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dc.contributor.authorMilner, Allisonen_US
dc.contributor.authorDe Leo, Diegoen_US
dc.contributor.authorMcClure, R.en_US
dc.contributor.editorInternational Association for Suicide Preventionen_US
dc.date.accessioned2017-04-24T11:24:04Z
dc.date.available2017-04-24T11:24:04Z
dc.date.issued2010en_US
dc.date.modified2012-02-10T01:17:00Z
dc.identifier.urihttp://hdl.handle.net/10072/39043
dc.description.abstractGlobalisation is an expansive process, capable of changing social, economic, political, and cultural structures. The large-scale transformations involved globalisation have been noted as influencing a wide range of human illnesses and causes of death. The aims of this study were to examine whether globalisation has an influence on male and female suicide rates, as measured across time and between countries. A globalisation 'index' was developed to measure the level of globalisation in 35 countries from the year 1980 onwards. Time-series cross-country data (from 1980 onwards) was used to estimate the relationship between globalisation, ecological risk and protective factors, and age-standardised suicide rates in 35 countries. Data was obtained from the WHO Statistical Information System, the United Nations Data Service (UN Data), the World Development, Indicators (WDI), the United Nations Educational Scientific and Cultural Organization Institute for Statistics (UNESCO), and the International Labour Organization (ILO). Results of a fixed-effect regression analysis found that globalisation was directly related to male suicide rates, but had no significant effect on female suicide rates. The widespread changes associated with globalisation may have unsettled societies around the world by altering economic, social, and cultural regulatory mechanisms. The loss of these protective influences may increase the risk of suicide by creating a sense of insecurity, uncertainty, and 'anomie'. It appears that men are more affected by the societal changes associated with the globalisation process than women. These findings suggest that global social processes need to be included in population-level strategies for suicide prevention.en_US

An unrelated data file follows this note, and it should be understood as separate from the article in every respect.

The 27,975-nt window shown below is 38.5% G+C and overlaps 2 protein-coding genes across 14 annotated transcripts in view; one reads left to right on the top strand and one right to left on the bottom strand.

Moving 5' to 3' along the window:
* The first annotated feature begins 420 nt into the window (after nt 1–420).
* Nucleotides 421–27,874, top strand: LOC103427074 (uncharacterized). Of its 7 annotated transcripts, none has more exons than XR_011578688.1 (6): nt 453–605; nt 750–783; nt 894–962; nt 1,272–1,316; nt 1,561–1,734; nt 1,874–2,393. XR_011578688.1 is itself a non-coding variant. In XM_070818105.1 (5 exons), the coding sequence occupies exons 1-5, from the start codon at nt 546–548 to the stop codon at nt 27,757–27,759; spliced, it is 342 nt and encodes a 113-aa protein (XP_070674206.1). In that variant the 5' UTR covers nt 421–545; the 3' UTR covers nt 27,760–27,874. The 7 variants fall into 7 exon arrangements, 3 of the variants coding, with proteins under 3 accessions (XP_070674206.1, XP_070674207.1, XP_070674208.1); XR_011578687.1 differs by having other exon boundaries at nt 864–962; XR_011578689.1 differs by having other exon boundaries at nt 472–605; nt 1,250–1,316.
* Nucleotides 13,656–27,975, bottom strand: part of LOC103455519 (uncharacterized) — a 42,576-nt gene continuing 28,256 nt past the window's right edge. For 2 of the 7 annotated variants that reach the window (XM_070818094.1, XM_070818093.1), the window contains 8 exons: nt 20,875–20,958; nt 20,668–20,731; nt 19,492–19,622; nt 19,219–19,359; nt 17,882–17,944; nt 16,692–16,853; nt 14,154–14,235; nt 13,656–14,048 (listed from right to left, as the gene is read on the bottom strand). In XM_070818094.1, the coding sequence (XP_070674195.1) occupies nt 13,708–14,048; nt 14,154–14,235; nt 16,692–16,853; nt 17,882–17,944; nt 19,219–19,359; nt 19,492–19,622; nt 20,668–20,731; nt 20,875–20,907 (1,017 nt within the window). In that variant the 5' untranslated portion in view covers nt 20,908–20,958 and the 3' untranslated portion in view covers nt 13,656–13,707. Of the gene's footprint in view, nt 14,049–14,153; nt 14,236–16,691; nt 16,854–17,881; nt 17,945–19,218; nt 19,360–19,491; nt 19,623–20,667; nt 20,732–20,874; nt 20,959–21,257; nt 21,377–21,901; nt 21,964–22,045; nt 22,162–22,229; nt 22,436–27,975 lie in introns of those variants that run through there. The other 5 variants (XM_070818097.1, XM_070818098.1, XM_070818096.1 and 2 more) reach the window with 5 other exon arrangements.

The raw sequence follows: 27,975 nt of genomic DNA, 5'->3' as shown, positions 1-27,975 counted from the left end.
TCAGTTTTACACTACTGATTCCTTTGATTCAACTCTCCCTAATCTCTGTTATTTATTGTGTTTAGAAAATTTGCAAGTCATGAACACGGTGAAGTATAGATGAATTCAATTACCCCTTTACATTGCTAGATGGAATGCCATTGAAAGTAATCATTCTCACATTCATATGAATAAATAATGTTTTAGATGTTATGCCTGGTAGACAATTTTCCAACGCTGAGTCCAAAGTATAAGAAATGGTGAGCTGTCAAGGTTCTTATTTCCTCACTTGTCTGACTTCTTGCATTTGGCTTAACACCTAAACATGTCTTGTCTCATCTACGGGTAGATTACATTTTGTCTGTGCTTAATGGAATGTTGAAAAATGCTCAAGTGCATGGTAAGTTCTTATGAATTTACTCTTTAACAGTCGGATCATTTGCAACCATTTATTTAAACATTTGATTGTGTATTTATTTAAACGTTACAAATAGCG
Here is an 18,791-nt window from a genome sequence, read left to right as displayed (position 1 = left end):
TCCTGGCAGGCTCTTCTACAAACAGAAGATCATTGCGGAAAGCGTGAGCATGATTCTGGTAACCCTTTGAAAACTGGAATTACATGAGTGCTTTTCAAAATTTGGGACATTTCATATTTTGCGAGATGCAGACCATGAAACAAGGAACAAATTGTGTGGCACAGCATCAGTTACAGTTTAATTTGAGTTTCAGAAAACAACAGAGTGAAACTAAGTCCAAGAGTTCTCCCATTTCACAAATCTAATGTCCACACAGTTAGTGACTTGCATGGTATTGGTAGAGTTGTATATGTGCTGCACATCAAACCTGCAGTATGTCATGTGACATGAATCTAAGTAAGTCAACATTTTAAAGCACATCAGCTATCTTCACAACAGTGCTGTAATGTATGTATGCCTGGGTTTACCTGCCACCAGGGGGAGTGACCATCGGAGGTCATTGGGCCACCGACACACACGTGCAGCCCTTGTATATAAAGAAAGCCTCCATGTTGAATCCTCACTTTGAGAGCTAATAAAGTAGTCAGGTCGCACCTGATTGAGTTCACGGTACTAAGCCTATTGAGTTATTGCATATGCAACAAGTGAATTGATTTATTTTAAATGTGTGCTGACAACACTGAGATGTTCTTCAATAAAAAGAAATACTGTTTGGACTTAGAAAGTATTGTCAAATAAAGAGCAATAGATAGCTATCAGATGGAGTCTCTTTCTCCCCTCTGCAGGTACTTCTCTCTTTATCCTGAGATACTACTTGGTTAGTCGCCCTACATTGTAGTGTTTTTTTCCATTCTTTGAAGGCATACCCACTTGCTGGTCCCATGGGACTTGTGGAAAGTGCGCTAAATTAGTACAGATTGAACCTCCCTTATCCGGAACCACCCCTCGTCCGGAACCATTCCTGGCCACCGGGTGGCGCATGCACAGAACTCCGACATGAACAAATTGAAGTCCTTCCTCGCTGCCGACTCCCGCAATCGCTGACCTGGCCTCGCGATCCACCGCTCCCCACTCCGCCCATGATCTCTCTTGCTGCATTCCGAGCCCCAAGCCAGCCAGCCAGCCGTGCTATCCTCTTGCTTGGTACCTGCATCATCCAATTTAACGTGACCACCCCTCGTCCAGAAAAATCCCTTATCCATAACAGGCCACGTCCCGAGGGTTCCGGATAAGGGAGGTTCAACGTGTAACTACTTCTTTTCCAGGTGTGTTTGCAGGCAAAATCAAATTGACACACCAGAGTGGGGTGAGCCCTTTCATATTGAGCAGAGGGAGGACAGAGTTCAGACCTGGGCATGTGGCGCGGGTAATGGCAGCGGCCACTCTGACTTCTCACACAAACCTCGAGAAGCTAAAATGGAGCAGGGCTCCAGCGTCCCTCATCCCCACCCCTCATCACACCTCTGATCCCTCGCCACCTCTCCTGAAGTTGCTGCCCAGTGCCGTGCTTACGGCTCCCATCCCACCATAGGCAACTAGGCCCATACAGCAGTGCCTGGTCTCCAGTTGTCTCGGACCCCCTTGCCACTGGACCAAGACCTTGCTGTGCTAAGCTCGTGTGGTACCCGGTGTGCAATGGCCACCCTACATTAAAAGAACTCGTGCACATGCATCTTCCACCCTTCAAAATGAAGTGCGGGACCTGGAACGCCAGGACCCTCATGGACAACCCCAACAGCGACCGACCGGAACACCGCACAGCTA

dc.description.publicationstatusYesen_US
dc.format.extent21487 bytes
dc.format.mimetypeapplication/pdf
dc.languageEnglishen_US
dc.language.isoen_US
dc.publisherInternational Association for Suicide Preventionen_US
dc.publisher.urihttp://www.iasp.info/congresses.phpen_US
dc.relation.ispartofstudentpublicationNen_US
dc.relation.ispartofconferencename4th Asia Pacific Regional Conference of the International Association for Suicide Preventionen_US
dc.relation.ispartofconferencetitle4th Asia Pacific Regional Conference of the International Association for Suicide Preventionen_US
dc.relation.ispartofdatefrom2010-12-17en_US
dc.relation.ispartofdateto2011-01-20en_US
dc.relation.ispartoflocationBrisbaneen_US
dc.rights.retentionYen_US
dc.subject.fieldofresearchMental Healthen_US
dc.subject.fieldofresearchPublic Health and Health Services not elsewhere classifieden_US
dc.subject.fieldofresearchcode111714en_US
dc.subject.fieldofresearchcode111799en_US
dc.titleHas Globalisation Changed National Suicide Rates?en_US
dc.typeConference outputen_US
dc.type.descriptionE3 - Conference Publications (Extract Paper)en_US
dc.type.codeE - Conference Publicationsen_US
gro.facultyGriffith Health, Australian Institute for Suicide Research & Preventionen_US
gro.rights.copyrightCopyright remains with the authors 2010. The attached file is reproduced here in accordance with the copyright policy of the publisher. For information about this conference please refer to the conference’s website or contact the authors.en_US
gro.date.issued2010
gro.hasfulltextFull Text


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